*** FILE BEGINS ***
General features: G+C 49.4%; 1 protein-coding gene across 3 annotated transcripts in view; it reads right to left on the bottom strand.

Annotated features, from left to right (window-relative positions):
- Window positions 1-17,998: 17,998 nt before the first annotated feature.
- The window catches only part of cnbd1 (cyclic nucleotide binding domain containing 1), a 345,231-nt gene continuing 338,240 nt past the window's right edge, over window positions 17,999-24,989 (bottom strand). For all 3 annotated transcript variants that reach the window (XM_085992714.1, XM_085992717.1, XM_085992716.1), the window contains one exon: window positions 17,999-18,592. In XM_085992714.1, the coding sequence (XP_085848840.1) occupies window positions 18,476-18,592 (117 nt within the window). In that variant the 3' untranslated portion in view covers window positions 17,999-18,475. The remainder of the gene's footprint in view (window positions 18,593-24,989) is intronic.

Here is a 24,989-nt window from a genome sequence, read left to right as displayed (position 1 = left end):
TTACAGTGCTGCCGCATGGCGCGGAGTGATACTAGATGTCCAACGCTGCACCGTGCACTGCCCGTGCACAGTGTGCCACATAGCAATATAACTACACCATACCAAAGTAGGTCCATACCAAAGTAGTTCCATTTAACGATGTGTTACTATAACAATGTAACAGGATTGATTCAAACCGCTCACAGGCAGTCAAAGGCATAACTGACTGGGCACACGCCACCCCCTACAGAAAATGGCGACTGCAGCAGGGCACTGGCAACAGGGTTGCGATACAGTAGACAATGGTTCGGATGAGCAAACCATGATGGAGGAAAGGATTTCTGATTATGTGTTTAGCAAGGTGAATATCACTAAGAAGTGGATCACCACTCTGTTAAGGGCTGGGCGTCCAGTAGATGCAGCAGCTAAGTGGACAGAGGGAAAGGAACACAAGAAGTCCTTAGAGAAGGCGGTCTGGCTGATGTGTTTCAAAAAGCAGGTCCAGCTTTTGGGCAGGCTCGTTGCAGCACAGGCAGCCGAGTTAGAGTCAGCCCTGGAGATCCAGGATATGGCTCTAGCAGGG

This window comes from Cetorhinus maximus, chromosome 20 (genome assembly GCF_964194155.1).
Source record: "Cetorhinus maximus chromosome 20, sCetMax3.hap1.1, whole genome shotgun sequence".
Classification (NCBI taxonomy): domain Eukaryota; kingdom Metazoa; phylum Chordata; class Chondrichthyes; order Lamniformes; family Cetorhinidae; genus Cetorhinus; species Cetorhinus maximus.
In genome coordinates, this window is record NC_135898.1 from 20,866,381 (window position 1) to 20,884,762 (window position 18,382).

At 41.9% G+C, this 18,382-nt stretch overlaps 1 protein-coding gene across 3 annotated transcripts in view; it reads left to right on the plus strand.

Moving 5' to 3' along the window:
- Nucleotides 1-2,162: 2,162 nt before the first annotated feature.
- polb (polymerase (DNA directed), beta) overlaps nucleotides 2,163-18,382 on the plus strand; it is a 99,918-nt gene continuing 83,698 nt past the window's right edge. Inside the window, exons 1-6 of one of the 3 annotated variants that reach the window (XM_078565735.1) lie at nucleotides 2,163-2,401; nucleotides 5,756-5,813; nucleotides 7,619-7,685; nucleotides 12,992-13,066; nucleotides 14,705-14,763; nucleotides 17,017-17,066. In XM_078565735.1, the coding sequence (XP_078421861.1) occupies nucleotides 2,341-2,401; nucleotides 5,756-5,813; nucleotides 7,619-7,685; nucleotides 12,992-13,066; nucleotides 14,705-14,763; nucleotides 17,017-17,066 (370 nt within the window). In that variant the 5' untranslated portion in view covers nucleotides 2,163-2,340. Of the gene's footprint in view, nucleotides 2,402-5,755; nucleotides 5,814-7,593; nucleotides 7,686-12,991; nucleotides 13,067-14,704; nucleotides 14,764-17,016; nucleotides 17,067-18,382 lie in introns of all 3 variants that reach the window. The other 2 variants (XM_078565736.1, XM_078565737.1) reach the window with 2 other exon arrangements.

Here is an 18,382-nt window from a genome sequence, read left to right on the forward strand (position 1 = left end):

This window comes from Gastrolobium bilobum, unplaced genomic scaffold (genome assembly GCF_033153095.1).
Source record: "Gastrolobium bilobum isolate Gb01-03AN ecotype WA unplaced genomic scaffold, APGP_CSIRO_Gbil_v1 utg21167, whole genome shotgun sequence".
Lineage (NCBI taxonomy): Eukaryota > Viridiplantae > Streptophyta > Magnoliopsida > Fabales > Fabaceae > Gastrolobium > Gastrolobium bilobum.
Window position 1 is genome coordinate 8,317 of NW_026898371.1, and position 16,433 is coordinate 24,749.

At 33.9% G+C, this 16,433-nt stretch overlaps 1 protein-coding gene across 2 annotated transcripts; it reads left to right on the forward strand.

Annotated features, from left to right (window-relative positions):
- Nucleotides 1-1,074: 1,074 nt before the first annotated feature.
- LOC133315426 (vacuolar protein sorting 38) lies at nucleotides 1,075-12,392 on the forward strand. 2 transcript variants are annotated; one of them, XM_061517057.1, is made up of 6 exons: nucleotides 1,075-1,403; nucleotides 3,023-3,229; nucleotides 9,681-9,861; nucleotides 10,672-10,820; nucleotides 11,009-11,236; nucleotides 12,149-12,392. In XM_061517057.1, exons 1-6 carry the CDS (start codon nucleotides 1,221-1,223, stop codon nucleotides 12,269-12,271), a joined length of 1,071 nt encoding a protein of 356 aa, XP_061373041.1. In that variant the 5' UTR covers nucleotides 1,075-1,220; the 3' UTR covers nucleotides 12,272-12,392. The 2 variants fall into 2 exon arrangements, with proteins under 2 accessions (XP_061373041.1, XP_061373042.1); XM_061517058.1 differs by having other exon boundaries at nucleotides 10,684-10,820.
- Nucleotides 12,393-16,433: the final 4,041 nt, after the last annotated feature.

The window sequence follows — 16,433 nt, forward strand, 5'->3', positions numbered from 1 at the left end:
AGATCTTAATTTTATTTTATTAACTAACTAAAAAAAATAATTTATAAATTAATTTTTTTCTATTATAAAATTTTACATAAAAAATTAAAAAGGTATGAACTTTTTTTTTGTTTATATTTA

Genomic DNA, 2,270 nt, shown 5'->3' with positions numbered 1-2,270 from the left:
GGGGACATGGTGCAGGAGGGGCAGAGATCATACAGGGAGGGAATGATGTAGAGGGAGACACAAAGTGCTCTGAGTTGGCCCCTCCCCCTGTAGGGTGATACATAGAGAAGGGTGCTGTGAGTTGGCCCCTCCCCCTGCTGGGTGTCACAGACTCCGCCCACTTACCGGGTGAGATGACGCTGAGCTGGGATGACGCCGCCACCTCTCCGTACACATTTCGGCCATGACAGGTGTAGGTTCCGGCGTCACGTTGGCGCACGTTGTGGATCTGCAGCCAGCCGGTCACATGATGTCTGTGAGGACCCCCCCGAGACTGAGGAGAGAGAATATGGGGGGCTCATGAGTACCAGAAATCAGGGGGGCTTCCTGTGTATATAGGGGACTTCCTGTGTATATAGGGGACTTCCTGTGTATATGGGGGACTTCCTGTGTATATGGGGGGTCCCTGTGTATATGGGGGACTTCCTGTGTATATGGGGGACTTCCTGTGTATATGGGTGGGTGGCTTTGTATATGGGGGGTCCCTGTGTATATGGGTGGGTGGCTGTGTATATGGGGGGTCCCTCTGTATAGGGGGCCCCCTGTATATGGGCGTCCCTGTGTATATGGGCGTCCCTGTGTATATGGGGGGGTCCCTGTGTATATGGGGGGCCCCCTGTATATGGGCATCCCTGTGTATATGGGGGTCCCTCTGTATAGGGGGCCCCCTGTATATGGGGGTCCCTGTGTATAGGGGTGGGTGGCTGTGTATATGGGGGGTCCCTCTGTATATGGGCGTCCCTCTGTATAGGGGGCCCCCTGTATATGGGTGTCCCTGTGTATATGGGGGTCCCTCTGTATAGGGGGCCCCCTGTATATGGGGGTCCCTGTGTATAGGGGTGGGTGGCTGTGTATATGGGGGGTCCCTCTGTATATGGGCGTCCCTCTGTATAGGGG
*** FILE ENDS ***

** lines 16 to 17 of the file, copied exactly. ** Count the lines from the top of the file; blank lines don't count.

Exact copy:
This window comes from Gastrolobium bilobum, unplaced genomic scaffold (genome assembly GCF_033153095.1).
Source record: "Gastrolobium bilobum isolate Gb01-03AN ecotype WA unplaced genomic scaffold, APGP_CSIRO_Gbil_v1 utg21167, whole genome shotgun sequence".